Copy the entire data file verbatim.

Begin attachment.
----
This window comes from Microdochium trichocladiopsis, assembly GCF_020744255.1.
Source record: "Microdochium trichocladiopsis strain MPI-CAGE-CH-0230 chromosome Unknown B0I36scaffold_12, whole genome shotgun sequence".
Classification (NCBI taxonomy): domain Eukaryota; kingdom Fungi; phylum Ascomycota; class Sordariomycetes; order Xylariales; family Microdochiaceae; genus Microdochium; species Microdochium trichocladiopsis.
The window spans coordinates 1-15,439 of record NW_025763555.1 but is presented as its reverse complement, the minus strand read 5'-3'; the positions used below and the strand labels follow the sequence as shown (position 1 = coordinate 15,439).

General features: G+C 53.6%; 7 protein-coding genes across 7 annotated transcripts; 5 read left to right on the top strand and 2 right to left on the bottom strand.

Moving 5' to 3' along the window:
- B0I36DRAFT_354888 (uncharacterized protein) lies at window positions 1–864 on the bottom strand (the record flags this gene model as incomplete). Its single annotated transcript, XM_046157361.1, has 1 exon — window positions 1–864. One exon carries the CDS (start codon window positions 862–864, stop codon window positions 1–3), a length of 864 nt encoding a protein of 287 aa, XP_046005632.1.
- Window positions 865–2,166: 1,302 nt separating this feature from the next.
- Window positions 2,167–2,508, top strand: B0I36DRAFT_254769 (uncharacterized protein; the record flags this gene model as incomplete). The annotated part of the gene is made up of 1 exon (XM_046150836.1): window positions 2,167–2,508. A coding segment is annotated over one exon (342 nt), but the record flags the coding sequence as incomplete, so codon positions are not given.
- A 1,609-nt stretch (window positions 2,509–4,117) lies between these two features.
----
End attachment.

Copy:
This window comes from Microdochium trichocladiopsis, assembly GCF_020744255.1.
Source record: "Microdochium trichocladiopsis strain MPI-CAGE-CH-0230 chromosome Unknown B0I36scaffold_12, whole genome shotgun sequence".
Classification (NCBI taxonomy): domain Eukaryota; kingdom Fungi; phylum Ascomycota; class Sordariomycetes; order Xylariales; family Microdochiaceae; genus Microdochium; species Microdochium trichocladiopsis.
The window spans coordinates 1-15,439 of record NW_025763555.1 but is presented as its reverse complement, the minus strand read 5'-3'; the positions used below and the strand labels follow the sequence as shown (position 1 = coordinate 15,439).

General features: G+C 53.6%; 7 protein-coding genes across 7 annotated transcripts; 5 read left to right on the top strand and 2 right to left on the bottom strand.

Moving 5' to 3' along the window:
- B0I36DRAFT_354888 (uncharacterized protein) lies at window positions 1–864 on the bottom strand (the record flags this gene model as incomplete). Its single annotated transcript, XM_046157361.1, has 1 exon — window positions 1–864. One exon carries the CDS (start codon window positions 862–864, stop codon window positions 1–3), a length of 864 nt encoding a protein of 287 aa, XP_046005632.1.
- Window positions 865–2,166: 1,302 nt separating this feature from the next.
- Window positions 2,167–2,508, top strand: B0I36DRAFT_254769 (uncharacterized protein; the record flags this gene model as incomplete). The annotated part of the gene is made up of 1 exon (XM_046150836.1): window positions 2,167–2,508. A coding segment is annotated over one exon (342 nt), but the record flags the coding sequence as incomplete, so codon positions are not given.
- A 1,609-nt stretch (window positions 2,509–4,117) lies between these two features.